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From Alexander Klimetschek <aklim...@day.com>
Subject Re: [jr3] Clustering: Scalable Writes / Asynchronous Change Merging
Date Thu, 21 Oct 2010 20:10:56 GMT
On Thu, Oct 21, 2010 at 21:03, Thomas Müller <thomas.mueller@day.com> wrote:
>> importance of leveraging in-memory storage
> In-memory storage *alone* is fast. But if used in combination with the
> current clustering architecture, then writes will not scale. They will
> be just be a bit faster (until you reach the network delay wall).


>> What is then the reason for asynchronous change merging, if not for
>> performance?
> Where did I say it's not about performance? As I already wrote: "it's
> about how to manage cluster nodes that are relatively far apart."

You wrote: "I think the persistence API should be synchronous as it is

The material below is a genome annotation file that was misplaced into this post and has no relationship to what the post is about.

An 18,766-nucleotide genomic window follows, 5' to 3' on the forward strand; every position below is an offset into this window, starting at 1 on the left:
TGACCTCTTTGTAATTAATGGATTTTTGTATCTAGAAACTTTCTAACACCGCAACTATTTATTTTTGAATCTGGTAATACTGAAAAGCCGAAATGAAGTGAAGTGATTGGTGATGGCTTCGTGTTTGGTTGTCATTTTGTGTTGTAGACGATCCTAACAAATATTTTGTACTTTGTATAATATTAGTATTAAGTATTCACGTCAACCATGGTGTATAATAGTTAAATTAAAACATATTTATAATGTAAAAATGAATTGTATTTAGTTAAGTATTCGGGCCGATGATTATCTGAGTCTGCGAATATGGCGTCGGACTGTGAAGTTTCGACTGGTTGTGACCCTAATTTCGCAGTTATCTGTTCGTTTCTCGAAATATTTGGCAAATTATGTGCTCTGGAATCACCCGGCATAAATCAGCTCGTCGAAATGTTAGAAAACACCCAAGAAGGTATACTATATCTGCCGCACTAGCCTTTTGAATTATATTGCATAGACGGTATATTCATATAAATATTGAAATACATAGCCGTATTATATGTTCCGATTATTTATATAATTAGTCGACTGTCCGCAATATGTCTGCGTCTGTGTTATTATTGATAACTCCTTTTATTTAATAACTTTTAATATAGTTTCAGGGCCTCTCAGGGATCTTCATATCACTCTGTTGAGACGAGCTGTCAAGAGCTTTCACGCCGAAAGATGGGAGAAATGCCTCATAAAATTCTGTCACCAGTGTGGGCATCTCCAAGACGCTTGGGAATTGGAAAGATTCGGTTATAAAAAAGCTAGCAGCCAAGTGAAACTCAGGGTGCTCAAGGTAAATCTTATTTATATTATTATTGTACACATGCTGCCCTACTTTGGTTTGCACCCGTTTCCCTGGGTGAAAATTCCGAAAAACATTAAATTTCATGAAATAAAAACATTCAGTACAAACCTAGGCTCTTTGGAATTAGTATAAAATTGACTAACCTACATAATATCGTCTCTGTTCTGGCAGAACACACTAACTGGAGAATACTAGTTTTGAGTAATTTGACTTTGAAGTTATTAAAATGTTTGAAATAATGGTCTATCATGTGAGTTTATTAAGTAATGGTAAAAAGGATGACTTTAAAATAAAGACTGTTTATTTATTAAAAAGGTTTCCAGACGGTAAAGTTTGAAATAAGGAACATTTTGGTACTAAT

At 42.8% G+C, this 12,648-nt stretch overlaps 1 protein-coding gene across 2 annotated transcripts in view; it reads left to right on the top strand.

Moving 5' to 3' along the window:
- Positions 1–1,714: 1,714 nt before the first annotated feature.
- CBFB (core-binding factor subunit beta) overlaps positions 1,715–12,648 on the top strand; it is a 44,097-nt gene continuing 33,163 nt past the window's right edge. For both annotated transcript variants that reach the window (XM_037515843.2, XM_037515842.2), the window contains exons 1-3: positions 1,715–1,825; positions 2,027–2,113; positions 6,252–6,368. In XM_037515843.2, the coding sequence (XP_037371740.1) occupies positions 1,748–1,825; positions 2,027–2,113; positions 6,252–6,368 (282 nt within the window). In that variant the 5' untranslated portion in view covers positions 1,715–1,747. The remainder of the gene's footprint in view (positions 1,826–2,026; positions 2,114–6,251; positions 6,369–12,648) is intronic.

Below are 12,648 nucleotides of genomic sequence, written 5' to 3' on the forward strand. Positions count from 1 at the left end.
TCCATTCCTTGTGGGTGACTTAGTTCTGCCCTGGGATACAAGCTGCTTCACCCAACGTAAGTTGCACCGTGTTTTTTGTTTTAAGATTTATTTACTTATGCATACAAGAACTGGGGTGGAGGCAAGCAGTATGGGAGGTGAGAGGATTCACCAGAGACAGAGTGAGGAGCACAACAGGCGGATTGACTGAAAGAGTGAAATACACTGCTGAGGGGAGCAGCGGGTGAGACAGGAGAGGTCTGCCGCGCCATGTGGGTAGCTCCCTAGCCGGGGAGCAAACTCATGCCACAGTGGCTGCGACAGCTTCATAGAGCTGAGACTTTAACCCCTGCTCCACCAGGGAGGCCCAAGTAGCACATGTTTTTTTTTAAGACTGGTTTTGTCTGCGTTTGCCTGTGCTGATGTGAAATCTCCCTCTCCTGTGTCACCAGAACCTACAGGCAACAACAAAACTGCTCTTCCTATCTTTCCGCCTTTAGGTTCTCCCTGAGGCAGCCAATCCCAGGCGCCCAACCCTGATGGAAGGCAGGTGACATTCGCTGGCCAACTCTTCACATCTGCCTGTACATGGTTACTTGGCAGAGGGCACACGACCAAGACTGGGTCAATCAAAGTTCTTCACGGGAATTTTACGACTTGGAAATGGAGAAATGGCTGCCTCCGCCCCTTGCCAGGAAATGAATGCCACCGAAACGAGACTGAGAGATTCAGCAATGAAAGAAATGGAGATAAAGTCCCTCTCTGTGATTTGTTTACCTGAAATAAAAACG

now." Which I understand as the persistence layer returning a save()
call only when the entire cluster has been "written to". This is how
it is implemented/expected from persistence managers currently, right?
And this is slow...

>> observation listeners would not always get notified in the same order
> Regular observation listeners are not necessarily the problem, we
> could just delay them until the pre-defined sync delay (until things
> are in sync). The problem are *synchronous* event listeners (as I
> already wrote). The JCR API doesn't actually define them as far as I
> know.

Ah, I didn't see "synchronous".

But still, if you get changes out of order, because a local change is
handled first, while a remote change, that in a total ordering sense
happened before, arrives later at this node, the observation listeners
will be called out of order as well. However, with clustering you tend
to ignore external events in observation listeners anyway, so probably
not a big issue.


Alexander Klimetschek

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